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Half of 310 companies surveyed report their organization experienced some kind of data breachor cyberattack in the last year. The figures were released in Sikich’s 2019 Manufacturing and Distribution Survey, which said 11 percent of respondents had major intrusions. The survey was conducted online in April.

However, Sikich said a majority of executives are confident they can prevent or minimize these problems. Fifty-four percent of those surveyed were extremely or very confident of their ability to handle these situations while the figure rose to 74 percent for larger companies. For organizations with less than $500 million in revenue, only 49 percent had the same optimism.

”This disparity may be due to great spending on cybersecurity by these companies,” the report concluded.

The report defines larger companies as those with more than $500 million in annual revenue while smaller companies fall below that threshold.

Sikich believes having a single person having sole or primary responsibilty for cyber security is a better than having it be one among several responsibilities. That practice “can ensure that cybersecurity receives the concentrated attention that it demands,” the firm noted. Sikich conceded this practice can prove difficult at mid-market companies with smaller IT practices. “In these companies, where resources aren’t readily available, it may make more sense to look at outsourcing the entire cybersecurity program,” the authors recommended.

However, responsibility for managing cybersecurity is not centralized at most companies. Among larger companies, only 45 percent report a single executive is responsible for managing area as their sole or primary responsibility and that plunged to 14 percent among small companies.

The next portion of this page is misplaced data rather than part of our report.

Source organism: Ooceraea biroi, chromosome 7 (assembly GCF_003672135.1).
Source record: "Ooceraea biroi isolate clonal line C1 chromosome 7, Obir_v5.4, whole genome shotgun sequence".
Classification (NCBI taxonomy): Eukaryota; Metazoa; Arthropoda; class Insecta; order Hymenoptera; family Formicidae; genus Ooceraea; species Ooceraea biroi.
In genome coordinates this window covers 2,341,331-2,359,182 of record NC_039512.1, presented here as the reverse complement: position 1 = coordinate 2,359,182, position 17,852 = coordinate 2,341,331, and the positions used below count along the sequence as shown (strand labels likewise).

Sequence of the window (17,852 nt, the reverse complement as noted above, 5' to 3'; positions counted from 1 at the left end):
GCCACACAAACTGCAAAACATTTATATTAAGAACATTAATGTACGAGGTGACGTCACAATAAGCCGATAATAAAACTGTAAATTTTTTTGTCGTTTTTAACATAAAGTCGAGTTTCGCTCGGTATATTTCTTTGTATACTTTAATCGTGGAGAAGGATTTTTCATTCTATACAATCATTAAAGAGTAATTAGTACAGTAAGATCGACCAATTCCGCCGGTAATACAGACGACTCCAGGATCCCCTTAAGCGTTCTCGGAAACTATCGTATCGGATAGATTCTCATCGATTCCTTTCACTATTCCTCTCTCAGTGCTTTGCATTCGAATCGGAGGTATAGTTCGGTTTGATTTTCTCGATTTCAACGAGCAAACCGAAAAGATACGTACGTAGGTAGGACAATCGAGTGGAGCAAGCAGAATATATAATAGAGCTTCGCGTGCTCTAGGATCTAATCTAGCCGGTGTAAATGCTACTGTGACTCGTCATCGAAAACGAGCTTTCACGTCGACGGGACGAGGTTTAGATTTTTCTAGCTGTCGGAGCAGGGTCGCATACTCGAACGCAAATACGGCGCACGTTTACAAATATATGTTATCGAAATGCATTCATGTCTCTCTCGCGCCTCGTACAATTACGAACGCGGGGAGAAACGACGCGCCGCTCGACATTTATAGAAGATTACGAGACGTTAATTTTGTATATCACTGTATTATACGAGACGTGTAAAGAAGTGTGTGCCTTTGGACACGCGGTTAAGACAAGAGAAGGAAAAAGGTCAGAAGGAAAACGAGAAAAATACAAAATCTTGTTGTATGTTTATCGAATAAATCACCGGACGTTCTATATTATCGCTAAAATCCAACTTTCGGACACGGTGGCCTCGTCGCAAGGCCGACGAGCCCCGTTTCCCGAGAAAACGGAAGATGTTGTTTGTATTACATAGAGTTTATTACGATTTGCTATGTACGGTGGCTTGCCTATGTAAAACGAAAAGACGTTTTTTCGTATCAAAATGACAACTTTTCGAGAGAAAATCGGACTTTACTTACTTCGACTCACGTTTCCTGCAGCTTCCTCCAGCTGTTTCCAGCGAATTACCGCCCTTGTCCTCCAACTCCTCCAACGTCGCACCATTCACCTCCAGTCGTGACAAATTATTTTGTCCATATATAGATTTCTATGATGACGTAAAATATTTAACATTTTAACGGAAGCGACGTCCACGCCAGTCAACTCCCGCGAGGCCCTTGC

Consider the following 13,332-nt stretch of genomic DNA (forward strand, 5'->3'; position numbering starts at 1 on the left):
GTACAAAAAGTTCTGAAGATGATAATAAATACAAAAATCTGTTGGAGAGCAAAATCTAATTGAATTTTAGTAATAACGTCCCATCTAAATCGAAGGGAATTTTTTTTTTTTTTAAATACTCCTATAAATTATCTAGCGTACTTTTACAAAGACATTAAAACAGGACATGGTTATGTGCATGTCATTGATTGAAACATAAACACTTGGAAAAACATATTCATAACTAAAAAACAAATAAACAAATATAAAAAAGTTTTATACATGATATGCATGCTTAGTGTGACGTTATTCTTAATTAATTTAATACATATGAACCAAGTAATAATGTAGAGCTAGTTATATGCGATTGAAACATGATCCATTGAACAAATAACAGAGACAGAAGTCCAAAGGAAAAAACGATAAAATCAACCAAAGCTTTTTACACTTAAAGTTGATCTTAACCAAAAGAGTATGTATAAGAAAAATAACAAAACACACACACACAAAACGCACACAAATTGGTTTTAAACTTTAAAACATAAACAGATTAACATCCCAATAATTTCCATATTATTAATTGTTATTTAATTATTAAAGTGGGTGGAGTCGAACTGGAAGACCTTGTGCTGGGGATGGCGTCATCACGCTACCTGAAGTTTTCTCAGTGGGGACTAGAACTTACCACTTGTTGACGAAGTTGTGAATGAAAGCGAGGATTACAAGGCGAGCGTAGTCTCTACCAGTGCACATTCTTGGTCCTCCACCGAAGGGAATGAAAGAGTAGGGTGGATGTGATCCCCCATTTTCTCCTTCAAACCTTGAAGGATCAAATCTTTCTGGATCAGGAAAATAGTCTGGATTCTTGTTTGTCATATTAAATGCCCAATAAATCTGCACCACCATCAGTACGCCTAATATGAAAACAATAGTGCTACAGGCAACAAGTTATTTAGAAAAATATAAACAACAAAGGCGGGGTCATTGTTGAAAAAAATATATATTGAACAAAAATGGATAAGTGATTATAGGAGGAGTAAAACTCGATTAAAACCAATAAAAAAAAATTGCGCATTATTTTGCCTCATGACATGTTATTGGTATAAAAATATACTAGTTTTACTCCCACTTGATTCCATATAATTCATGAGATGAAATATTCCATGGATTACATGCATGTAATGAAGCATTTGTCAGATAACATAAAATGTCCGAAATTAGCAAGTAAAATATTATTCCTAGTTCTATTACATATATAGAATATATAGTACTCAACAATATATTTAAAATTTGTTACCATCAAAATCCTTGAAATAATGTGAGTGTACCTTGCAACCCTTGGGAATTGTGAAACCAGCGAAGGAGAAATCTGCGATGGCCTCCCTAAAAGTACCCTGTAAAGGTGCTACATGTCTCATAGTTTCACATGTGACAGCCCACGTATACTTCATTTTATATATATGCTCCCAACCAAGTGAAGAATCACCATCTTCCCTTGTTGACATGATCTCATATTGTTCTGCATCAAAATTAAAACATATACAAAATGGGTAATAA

Sikich also asked respondents how they sell and deliver products. Forty-nine percent of companies use e-commerce. But of that group, many felt e-commerce has not lived up to their expectations.

Thirty-nine percent said ecommerce sales had exceeded expectations, 37 percent said those sales fell short. Larger companies were more disappointed with 56 percent saying ecommerce sales lagged expectations and only 30 percent said they exceeded them.

Bob Scott
Bob Scott has provided information to the tax and accounting community since 1991, first as technology editor of Accounting Today, and from 1997 through 2009 as editor of its sister publication, Accounting Technology. He is known throughout the industry for his depth of knowledge and for his high journalistic standards.  Scott has made frequent appearances as a speaker, moderator and panelist and events serving tax and accounting professionals. He  has a strong background in computer journalism as an editor with two former trade publications, Computer+Software News and MIS Week and spent several years with weekly and daily newspapers in Morris County New Jersey prior to that.  A graduate of Indiana University with a degree in journalism, Bob is a native of Madison, Ind
Last modified on Saturday, 09 November 2019
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